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Rethinking Models in MVC

by Jonathan Allen on Jun 09, 2011 |

Jon Galloway is researching dynamic ASP.NET MVC 3 models using Mono’s Compiler as a Service. Meanwhile Karsten Januszewski is looking into deserialized JSON in lieu of statically typed models.

Dynamic Models using Mono’s Compiler as a Service

Since we are still two versions away from having compiler-as-a-service support from Microsoft, Jon Galloway’s research started with the recently updated Mono Compiler Service. Mono’s compiler is currently under active development as they lay the foundation for adopting C# 5’s asynchronous language constructs.

The fundamental class here is Mono.CSharp.Evaluator. Calling the Run method on this class will compile whatever string has been passed in. The Evaluate method, which also accepts a string, will process and return whatever expression is given to it. In this sense it is very much like the experience you would get from the Dynamic Language Runtime or the venerable VBScript hosting APIs.

JsonObjects as Models

Karsten Januszewski’s research has taken a decidedly different tact. He starts with JSON-formatted strings that were exposed from the service tier using WCF JSON classes. These are parsed into a JsonObject which acts as the model. The downside here is that there is no place to hang business logic; the model is pure data.

While working on this Karsten ran into an unfortunately common problem for MVC users and an elegant solution. Simply put, the anonymous types that LINQ normally generates are incompatible with the RuntimeBinder used by MVC. This can be generalized to “anonymous types are incompatible with dynamic types”. Fortunately a solution is provided. Simple create new JsonObject’s instead of anonymous types in the LINQ expression.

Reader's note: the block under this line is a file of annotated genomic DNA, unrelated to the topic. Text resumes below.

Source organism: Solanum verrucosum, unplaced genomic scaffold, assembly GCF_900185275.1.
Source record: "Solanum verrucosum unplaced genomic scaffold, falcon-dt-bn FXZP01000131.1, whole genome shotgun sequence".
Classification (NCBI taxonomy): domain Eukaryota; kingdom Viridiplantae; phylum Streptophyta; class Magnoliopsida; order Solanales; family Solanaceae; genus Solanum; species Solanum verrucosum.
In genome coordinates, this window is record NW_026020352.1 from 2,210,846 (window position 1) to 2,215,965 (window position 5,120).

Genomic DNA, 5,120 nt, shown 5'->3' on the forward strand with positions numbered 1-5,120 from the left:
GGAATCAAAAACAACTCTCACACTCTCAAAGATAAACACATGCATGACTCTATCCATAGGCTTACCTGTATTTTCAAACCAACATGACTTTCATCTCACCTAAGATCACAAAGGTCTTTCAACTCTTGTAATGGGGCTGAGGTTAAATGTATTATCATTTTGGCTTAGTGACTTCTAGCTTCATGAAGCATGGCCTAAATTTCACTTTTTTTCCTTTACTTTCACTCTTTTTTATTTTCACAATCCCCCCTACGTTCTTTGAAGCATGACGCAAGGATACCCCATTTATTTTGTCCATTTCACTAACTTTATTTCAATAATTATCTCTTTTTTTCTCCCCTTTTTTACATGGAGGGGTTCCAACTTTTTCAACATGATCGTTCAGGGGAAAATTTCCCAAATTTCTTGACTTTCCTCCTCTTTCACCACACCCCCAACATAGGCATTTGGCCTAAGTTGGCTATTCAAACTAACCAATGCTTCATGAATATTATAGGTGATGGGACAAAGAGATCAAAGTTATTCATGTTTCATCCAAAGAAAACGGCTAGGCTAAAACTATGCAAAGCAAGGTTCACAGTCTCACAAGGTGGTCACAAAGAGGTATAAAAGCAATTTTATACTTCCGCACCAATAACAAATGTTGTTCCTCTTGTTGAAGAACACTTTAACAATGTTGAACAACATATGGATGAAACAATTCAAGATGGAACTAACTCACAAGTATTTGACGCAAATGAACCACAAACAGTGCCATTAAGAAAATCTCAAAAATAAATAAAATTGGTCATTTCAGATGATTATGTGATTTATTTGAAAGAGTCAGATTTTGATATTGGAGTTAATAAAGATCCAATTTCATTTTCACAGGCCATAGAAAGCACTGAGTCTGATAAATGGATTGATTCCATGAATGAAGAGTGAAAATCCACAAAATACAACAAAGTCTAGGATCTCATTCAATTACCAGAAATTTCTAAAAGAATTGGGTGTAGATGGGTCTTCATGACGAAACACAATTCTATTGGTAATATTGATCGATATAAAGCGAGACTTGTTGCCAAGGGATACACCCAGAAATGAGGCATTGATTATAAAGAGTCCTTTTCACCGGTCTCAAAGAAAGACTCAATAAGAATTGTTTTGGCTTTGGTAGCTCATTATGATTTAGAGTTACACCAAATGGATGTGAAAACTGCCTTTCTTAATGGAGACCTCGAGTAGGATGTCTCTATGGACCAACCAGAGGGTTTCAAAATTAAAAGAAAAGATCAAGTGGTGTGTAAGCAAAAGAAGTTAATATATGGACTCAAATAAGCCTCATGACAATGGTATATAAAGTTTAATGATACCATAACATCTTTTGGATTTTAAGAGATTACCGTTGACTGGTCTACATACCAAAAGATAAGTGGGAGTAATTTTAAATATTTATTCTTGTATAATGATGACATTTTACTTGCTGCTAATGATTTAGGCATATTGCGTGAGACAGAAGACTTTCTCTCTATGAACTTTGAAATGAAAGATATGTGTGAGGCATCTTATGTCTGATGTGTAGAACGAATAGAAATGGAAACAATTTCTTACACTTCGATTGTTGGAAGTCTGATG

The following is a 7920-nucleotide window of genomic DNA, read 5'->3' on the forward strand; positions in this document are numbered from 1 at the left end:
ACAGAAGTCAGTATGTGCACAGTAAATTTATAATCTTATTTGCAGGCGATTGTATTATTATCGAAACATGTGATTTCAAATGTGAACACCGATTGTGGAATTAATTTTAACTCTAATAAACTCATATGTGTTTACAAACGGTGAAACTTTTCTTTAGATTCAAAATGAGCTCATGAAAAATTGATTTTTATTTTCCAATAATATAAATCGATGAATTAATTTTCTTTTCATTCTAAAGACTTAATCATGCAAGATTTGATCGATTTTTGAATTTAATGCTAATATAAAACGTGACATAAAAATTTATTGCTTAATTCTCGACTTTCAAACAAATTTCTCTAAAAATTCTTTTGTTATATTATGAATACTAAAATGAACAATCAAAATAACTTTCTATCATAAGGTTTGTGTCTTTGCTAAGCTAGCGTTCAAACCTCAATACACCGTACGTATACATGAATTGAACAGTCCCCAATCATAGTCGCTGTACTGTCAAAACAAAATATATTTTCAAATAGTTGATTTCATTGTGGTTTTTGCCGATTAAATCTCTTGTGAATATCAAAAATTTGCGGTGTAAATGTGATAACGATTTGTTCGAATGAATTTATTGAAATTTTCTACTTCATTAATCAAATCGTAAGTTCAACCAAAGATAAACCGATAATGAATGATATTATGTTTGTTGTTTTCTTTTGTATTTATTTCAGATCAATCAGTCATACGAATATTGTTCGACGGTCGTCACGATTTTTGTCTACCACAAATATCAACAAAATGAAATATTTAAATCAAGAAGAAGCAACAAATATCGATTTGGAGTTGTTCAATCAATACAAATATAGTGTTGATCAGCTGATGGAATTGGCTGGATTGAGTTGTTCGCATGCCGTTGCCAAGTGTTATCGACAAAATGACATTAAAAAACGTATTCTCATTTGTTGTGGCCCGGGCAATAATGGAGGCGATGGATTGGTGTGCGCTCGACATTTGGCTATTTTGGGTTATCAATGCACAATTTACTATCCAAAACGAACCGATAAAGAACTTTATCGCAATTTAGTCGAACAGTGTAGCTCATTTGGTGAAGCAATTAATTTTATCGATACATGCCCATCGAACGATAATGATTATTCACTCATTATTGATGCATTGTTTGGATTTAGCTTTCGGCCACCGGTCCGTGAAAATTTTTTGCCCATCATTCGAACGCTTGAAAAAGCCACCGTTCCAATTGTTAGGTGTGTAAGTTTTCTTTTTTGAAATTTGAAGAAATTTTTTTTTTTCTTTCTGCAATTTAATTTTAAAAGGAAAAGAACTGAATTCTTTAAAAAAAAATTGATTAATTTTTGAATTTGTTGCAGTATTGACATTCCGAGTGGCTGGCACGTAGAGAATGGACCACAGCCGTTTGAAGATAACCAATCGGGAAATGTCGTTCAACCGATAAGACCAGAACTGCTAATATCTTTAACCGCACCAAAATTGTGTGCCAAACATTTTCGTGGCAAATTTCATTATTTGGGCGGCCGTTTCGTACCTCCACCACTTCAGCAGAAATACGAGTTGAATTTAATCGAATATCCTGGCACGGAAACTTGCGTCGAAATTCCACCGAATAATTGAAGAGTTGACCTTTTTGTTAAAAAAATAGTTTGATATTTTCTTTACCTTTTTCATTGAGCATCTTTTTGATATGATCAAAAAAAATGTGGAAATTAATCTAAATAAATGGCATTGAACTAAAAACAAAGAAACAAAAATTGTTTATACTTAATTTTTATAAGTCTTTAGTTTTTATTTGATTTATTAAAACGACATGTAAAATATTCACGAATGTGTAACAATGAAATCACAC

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Just learn F#! by john zabroski

Wow. If LINQ has had a negative effect on programmers, then this article demonstrates it.

Trying to shove everything into LINQ does not solve real application design problems, especially problems where the types cannot be compiled prior to deployment and must be reified dynamically in response to user input (a WCF request is a good example of how there can be infinitely many possible types).

As for Karsten's, actually his root problem is not that there is no place to hang business logic. Rather, it is that he is not actually doing anything "dynamic". The number of types he wants to model is finite. He just wants to build a way to define objects in terms of web services. Visual Studio has had this feature forever. It is called WSDL.

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